Why can’t you tickle yourself?Neuroscientists Unravel Mystery

In the first phase of the new study, each subject spent their time in front of a GoPro and a microphone. Previous study It has been established that scratching is emotionally dependent – anxiety and unfamiliarity suppress it like a wet blanket. Since the participants had to take turns tickling each other, Brecht’s team made sure each pair knew the other beforehand and felt comfortable — but everyone was still surprised by the actual tickling attacks. Ticklers are always hiding behind their partners, watching a video screen and giving them random body parts to touch. Neck, armpits, side torso, soles, top of head – five rapid itches in each area.

First observation: A person’s facial expressions and breathing become ticklish in about 300 milliseconds. (The article describes the verse captured in the GoPro footage: tickled cheeks lifted, mouth corners pulled outward, “the combination of the two suggests a happy smile.”)

Then, at about 500 milliseconds, the sound came out — unexpectedly late. (The normal sound response time to being touched is about 320 milliseconds.) The team suspects that laughter takes longer because they need More complex emotional processing.

The subjects also rated the itchiness with each touch. The top of the head is usually not itchy, so it can control what happens when you scratch someone in an unresponsive area. After about 70 percent of the touches, the volunteers produced audible laughter, and the more intense the itch they felt, the louder and higher-pitched they laughed. In fact, their laughter was the measure most correlated with their subjective assessment of how intense each tickling felt.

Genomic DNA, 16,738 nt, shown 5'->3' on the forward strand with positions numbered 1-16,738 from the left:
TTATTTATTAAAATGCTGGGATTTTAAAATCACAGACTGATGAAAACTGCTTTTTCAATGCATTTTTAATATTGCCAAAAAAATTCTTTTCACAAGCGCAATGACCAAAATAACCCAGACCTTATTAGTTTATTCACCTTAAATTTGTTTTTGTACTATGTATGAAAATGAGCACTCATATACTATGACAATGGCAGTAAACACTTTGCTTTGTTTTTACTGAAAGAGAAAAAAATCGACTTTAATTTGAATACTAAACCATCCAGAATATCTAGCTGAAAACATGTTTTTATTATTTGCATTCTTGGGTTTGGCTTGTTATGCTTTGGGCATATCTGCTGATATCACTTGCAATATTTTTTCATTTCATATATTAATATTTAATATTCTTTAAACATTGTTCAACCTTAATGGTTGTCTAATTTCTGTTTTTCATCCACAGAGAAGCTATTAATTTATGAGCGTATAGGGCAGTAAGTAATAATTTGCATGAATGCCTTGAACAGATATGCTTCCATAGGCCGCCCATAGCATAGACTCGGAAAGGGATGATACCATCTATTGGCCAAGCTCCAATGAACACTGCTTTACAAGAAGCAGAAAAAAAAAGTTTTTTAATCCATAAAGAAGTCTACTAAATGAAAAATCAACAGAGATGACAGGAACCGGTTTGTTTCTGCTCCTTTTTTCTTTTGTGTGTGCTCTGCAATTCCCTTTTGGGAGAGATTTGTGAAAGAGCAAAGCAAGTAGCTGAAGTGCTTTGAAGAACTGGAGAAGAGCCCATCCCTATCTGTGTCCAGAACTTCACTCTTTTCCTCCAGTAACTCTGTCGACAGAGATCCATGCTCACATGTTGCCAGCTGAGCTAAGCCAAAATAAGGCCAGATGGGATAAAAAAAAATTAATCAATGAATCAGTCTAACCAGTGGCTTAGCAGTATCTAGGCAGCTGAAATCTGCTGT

In the next phase of the experiment, the ticklers did the same thing while their partner tickled themselves at the same time—either in the same place on the other side of the body, right next to it, or in a circle that never really touched Pretend to tickle. skin.

Self-tickling was calming, as expected. But the team noticed something odd: Self-tickling made each other’s tickling less intense. On average, the incidence of tickling decreased by 25%, and the delay was nearly 700 ms when self-tickling on the same side. “It was a surprise for us,” Brecht said. “But it’s very clear in the data.”

Why is this happening? This goes back to the question of why we can’t tickle ourselves. The leading theory is that tickling causes laughter due to the brain’s faulty predictions. An unpredictable touch confuses it, sending it into a state of mini-madness. Self-touching is always predictable…so, don’t go crazy.

But Brecht thinks this has nothing to do with predictions. Instead, he suggests that when a person touches themselves, the brain sends out a whole-body message that dampens touch sensitivity. “What we think is happening is that the brain knows a trick: Once you touch yourself, don’t listen,” he said. If not, he argues, we’re constantly scratching ourselves every time we scratch our armpits or touch our toes.

Cognitive neuroscientist Sophie Scott of University College London, who was not involved in the work, says it makes sense because our brains learn to reject sensory perception when our actions contribute to it. “Sitting now, I have a lot of physical sensations in my body, just through my movements. It doesn’t matter to me to know if someone else came into the room and touched me,” she said. In fact, she continued, the same darkening effect occurs in hearing. When you speak, the part of your brain that listens to others is suppressed. (That’s why, she says, “people have a hard time judging the volume at which they speak.”) So if the brain suppresses its response to touch when it tickles itself, it also suppresses its response to being tickled by others.

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